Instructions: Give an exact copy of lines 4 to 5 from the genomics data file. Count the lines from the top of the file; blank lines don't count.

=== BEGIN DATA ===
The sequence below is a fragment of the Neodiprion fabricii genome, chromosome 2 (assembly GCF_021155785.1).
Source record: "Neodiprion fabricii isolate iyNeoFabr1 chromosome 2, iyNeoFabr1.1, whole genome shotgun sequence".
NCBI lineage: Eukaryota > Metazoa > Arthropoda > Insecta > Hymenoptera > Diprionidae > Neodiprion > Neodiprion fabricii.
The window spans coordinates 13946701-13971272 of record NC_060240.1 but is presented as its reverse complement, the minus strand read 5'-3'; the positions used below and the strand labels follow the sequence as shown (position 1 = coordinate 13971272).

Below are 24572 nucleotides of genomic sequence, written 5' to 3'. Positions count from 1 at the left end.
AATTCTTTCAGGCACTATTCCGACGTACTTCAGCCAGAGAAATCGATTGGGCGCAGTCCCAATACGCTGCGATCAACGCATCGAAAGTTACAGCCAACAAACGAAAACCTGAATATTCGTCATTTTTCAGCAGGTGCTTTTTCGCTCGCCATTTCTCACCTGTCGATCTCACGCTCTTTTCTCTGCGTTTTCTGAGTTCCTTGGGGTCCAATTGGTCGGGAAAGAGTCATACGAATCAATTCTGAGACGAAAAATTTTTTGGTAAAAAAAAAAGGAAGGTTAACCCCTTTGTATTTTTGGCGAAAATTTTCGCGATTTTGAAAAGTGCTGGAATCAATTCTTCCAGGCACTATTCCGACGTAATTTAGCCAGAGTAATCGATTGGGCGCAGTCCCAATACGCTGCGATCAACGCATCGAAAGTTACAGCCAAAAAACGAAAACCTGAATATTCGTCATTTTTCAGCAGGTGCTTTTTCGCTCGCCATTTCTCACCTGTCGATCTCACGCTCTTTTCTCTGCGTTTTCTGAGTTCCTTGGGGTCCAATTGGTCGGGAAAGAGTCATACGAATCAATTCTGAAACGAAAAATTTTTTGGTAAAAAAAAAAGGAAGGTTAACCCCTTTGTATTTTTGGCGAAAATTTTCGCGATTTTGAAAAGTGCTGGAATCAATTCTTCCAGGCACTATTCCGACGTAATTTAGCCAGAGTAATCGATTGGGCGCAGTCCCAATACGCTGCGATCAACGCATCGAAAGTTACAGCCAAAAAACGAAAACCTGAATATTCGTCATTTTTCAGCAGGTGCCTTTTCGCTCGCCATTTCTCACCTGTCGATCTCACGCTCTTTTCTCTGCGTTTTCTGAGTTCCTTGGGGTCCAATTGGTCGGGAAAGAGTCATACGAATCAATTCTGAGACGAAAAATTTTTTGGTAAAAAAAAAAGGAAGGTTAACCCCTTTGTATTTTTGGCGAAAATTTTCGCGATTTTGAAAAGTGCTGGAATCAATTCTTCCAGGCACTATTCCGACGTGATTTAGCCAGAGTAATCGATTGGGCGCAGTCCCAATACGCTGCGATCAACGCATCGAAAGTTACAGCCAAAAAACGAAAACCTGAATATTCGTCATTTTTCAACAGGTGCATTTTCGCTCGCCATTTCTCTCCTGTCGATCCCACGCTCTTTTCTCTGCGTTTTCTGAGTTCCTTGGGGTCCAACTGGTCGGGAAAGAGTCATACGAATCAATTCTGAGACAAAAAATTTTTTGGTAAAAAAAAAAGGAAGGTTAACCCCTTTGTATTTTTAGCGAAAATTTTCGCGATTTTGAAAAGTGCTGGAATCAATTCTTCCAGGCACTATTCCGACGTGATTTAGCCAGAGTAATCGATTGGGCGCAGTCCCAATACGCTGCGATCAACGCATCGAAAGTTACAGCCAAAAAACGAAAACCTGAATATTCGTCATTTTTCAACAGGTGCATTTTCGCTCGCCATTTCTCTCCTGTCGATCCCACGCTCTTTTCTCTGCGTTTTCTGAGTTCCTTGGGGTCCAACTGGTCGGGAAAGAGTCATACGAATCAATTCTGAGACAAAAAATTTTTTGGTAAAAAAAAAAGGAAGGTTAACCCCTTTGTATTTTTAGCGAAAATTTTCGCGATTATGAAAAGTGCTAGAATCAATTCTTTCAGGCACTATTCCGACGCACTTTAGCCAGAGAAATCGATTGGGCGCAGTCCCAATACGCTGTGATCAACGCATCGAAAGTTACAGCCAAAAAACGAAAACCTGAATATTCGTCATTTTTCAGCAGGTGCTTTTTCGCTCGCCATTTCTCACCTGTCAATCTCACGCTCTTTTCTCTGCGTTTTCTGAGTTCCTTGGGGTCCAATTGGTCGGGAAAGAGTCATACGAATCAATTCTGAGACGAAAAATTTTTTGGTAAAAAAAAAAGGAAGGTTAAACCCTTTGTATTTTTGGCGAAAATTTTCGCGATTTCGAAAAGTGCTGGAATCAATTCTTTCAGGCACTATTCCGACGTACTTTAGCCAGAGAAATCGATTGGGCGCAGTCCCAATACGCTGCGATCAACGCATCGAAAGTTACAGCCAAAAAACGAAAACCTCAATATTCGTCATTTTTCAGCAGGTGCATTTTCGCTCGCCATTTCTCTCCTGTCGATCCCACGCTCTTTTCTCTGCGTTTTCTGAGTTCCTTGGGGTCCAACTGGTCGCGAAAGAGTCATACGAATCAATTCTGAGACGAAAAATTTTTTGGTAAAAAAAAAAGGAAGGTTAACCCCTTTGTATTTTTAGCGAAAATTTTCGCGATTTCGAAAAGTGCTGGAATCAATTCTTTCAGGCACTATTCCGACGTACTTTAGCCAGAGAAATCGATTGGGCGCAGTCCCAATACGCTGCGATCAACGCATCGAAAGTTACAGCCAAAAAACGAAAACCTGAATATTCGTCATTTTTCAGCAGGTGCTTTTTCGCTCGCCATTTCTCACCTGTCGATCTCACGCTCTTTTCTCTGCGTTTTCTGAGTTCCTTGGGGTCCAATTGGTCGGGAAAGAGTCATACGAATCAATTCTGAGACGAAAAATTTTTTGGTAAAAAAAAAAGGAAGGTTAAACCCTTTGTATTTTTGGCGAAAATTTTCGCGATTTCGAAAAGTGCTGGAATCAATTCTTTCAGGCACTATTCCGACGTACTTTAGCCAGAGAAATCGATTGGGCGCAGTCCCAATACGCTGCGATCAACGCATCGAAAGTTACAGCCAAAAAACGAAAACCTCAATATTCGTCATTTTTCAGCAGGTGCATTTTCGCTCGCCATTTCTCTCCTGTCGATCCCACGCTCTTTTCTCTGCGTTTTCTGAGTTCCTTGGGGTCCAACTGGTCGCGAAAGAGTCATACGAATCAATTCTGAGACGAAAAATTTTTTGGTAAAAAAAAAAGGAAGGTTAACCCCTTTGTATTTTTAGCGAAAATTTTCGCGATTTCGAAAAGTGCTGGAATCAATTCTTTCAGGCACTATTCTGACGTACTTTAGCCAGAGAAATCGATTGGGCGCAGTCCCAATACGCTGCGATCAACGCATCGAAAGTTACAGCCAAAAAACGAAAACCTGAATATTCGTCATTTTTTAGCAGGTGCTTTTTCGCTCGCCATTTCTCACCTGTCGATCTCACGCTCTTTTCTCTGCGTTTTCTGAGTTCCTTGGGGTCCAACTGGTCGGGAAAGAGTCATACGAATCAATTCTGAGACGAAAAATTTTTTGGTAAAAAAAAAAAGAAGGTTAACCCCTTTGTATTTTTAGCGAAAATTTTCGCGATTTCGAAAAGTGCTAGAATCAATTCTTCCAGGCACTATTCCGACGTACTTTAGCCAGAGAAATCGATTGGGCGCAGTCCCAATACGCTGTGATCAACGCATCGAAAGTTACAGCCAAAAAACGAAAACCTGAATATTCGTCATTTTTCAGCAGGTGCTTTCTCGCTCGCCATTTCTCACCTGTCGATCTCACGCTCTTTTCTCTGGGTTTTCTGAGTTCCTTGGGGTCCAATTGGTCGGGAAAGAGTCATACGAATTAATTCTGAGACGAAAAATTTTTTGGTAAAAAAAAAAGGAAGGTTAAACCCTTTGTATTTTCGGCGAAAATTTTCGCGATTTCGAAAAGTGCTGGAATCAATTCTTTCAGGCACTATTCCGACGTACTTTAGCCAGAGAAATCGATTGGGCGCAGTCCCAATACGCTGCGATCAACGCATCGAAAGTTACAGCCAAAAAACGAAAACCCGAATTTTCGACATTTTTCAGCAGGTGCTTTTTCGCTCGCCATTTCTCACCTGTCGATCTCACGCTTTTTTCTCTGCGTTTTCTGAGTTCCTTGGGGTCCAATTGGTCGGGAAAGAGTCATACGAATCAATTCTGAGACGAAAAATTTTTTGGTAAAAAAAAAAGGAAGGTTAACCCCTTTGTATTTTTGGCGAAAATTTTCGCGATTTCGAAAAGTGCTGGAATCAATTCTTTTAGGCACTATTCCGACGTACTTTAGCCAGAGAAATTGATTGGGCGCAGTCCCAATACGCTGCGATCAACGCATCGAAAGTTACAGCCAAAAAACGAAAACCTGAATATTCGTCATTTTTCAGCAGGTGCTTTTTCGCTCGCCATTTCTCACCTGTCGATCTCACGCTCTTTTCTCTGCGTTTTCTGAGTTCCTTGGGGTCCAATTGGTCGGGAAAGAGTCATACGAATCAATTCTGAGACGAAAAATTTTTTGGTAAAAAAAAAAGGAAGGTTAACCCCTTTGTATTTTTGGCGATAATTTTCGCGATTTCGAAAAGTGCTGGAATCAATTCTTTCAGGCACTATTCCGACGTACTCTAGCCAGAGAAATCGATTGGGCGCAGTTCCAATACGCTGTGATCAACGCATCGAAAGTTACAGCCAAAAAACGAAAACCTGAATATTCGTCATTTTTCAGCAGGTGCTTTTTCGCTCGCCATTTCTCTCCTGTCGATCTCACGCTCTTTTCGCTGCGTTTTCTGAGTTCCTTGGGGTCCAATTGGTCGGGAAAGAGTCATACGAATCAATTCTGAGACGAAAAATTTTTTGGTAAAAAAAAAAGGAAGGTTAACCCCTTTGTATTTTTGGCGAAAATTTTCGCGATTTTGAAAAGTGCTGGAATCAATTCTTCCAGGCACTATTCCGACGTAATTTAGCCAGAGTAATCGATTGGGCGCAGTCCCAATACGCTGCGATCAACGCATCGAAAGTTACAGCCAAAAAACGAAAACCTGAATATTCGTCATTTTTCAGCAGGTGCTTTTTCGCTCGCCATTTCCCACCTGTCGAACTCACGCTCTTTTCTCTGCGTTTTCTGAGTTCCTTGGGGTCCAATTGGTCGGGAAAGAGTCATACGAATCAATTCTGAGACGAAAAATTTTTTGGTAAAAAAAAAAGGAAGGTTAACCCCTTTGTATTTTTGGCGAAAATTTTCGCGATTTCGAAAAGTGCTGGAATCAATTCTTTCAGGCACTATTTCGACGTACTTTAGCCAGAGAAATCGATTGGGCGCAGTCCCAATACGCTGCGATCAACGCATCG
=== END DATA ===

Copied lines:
The window spans coordinates 13946701-13971272 of record NC_060240.1 but is presented as its reverse complement, the minus strand read 5'-3'; the positions used below and the strand labels follow the sequence as shown (position 1 = coordinate 13971272).

Below are 24572 nucleotides of genomic sequence, written 5' to 3'. Positions count from 1 at the left end.